brains than other mammals, and it agrees with the general view that
language only evolved with the appearance of Homo sapiens.
Infants as young as six months instinctively prefer helpful characters.
(from http://www.nature.com/news/2007/071121/full/news.2007.278.html )
Infants have more social savvy than usually given credit for.
You might scoff at doting parents who proudly tell you that their youngster, even though still in diapers, takes an instant liking to kind-hearted people and shows disdain for less savoury characters. But a new experiment shows that such claims could be more than parental pride. Babies, it seems, have a lot more social savvy than we credit them with.
Research led by Kiley Hamlin, a graduate student at Yale University in New Haven, Connecticut, shows that babies less than a year old can judge the niceness or nastiness of others, even when watching events that don't directly affect them. The researchers made the discovery using nothing more high-tech than a simple puppet show.
After watching the show, the babies, aged either six months or ten months, instinctively preferred 'nice' characters over less helpful ones. This kind of skill may be useful in helping them learn the right values as their social awareness develops later in childhood.
"We knew that babies were socially skilled, but we weren't aware that they were so skilled that they could track people by their behavioural tendencies; how they might treat someone else," says Hamlin.
Going up? Kids tend to approach the puppet that helped its mate up the hill. Nature
Hamlin and her colleagues showed the babies a puppet show in which the central character, a brightly coloured round wooden block complete with googly eyes, tried in vain to scale a steep hill. The puppet was then either given a friendly shove up the hill by a 'good Samaritan' puppet, or thwarted by an evil puppet who pushed the climber back down.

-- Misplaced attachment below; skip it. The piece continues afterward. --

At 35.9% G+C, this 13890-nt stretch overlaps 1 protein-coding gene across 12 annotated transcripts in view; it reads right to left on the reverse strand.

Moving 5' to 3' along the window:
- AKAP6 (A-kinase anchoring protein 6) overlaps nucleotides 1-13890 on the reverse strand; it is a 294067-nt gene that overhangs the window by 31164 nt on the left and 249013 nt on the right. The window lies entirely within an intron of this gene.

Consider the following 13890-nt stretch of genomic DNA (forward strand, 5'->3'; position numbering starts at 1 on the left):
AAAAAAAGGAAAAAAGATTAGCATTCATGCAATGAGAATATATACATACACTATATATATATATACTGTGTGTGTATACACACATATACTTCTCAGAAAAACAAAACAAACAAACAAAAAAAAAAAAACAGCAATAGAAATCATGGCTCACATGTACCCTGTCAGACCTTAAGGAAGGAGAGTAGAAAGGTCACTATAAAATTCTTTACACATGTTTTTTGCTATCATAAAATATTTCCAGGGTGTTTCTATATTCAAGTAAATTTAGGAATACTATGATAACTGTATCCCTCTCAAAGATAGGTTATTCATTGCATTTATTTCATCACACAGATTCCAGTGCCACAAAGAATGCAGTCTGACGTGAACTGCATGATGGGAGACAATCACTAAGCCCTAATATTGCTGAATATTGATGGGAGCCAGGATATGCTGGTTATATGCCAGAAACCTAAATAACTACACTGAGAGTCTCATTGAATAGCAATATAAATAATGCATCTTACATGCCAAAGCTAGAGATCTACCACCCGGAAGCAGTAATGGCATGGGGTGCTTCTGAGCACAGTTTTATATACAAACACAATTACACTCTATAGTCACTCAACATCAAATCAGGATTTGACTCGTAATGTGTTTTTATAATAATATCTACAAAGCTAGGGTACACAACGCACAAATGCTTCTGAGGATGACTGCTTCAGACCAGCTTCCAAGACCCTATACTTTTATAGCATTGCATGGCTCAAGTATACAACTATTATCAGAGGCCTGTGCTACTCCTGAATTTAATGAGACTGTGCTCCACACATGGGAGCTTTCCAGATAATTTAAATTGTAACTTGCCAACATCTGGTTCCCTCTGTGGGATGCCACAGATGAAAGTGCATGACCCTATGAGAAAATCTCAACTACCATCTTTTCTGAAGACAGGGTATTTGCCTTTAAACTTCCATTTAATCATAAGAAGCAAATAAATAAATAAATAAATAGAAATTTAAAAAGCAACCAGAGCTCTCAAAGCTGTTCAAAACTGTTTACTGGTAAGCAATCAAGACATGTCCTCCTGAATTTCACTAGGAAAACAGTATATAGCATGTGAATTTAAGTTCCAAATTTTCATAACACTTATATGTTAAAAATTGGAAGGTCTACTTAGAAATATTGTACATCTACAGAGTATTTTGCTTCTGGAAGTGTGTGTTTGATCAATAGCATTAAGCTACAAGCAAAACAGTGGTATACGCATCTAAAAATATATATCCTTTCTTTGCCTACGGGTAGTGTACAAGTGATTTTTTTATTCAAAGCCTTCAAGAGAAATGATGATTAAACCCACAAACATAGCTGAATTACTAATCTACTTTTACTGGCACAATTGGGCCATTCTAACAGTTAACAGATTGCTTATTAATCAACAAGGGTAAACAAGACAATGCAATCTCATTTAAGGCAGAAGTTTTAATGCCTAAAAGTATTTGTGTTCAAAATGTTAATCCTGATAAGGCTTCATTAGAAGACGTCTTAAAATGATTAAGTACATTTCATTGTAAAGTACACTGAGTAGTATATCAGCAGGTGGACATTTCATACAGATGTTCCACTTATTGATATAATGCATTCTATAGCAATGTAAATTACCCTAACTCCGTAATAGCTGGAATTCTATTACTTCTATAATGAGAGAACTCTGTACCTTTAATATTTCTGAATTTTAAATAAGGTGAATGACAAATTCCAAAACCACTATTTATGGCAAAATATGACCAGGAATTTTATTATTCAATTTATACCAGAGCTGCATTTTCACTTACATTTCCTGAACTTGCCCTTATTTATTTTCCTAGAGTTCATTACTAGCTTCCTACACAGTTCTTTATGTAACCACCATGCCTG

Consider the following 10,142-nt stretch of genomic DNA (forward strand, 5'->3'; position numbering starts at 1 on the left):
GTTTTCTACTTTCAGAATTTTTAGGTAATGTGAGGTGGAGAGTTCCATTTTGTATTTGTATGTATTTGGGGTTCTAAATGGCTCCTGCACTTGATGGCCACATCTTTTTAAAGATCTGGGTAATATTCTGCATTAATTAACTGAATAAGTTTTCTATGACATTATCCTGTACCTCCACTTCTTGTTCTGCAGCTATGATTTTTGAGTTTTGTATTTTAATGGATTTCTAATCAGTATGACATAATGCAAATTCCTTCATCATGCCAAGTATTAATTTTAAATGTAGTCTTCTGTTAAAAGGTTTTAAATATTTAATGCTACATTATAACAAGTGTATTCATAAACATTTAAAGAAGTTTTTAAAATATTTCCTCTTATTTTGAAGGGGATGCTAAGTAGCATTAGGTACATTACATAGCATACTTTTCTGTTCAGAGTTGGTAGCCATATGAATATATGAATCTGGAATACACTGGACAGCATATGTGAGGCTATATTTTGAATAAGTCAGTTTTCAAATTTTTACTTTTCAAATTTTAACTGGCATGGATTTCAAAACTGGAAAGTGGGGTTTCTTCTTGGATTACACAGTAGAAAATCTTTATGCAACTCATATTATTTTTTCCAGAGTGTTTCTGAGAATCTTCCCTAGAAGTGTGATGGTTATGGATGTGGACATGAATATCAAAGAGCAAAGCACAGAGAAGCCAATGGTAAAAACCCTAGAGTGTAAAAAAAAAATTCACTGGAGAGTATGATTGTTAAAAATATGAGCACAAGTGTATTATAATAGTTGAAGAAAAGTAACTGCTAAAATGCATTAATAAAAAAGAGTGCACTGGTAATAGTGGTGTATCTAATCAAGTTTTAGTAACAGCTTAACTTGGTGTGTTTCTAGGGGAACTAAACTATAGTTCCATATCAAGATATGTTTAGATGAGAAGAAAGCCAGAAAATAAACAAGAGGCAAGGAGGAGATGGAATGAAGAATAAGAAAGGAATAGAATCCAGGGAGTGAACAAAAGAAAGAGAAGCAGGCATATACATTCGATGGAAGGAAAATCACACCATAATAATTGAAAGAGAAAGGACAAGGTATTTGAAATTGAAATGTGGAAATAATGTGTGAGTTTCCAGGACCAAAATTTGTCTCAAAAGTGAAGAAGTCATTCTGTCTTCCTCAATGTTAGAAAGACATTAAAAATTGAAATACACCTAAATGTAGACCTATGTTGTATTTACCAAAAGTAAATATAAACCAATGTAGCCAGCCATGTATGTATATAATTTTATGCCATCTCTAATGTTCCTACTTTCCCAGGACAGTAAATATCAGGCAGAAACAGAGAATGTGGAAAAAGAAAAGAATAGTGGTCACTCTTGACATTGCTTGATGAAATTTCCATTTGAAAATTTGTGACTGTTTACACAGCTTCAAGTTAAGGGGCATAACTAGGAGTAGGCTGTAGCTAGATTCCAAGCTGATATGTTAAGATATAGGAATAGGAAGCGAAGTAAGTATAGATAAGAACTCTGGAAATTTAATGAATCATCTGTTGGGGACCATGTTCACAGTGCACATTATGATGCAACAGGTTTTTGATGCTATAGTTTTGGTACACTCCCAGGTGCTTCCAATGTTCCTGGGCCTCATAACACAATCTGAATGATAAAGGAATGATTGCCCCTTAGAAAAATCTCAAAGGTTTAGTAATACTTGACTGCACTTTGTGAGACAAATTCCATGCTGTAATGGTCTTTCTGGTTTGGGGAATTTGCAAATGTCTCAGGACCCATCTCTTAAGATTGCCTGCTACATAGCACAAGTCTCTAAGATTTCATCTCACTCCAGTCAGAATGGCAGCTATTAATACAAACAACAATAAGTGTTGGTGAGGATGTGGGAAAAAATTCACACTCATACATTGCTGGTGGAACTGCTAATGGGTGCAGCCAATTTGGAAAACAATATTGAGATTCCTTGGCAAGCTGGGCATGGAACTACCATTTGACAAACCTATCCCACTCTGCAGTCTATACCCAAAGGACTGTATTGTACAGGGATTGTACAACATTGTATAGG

After the show, the babies were encouraged to reach out for either the helper or the hinderer puppet. Almost all favoured the helper, Hamlin and her colleagues report in this week's Nature1.
"This suggests to us that at least they're able to tell them apart, and also that they have some tendency towards the positive helper," Hamlin says. "We were shocked by the strength of the responses. We thought infants would be sensitive to the behaviour of others, but didn't anticipate the extent of this."
What's more, the effect was not so marked when the puppets' googly eyes were removed, showing that the babies identify with the puppets as characters and make their choice on the basis of the characters' actions, even though the babies were not personally affected by the show's events.
In a second experiment, the babies were again shown the puppet show, and then saw the climber subsequently appear to 'make friends' with either helper or hinderer. The older babies spent longer looking at it when the climber approached the hinderer, suggesting that they found this event more surprising. The result shows that the older babies, although not the younger ones, can draw fairly sophisticated conclusions about the social attitudes and motives of others, say the researchers.
"You get a lot of parents saying their babies have these reactions to different kinds of people," says Hamlin. "It's been said anecdotally but never tested experimentally before."
The fact that babies can make choices like this at such an early age suggests that the ability to choose between nice and nasty may even be innate, Hamlin says. This may even form the bedrock of a child's social development, she suggests — by favouring helpful over unhelpful people, a growing child may sow the seeds for strong social ties with others in later life.
"Just by spending more time with positive people, they might get a different set of learning inputs than if they spent time with negative people, and over time you can see that could have a real influence on their development," Hamlin says.
Hamlin, J. K. , Wynn, K. & Bloom, P. et al. Nature 450, 557-559 (2007).
Published online 21 November 2007 | Nature | doi:10.1038/news.2007.278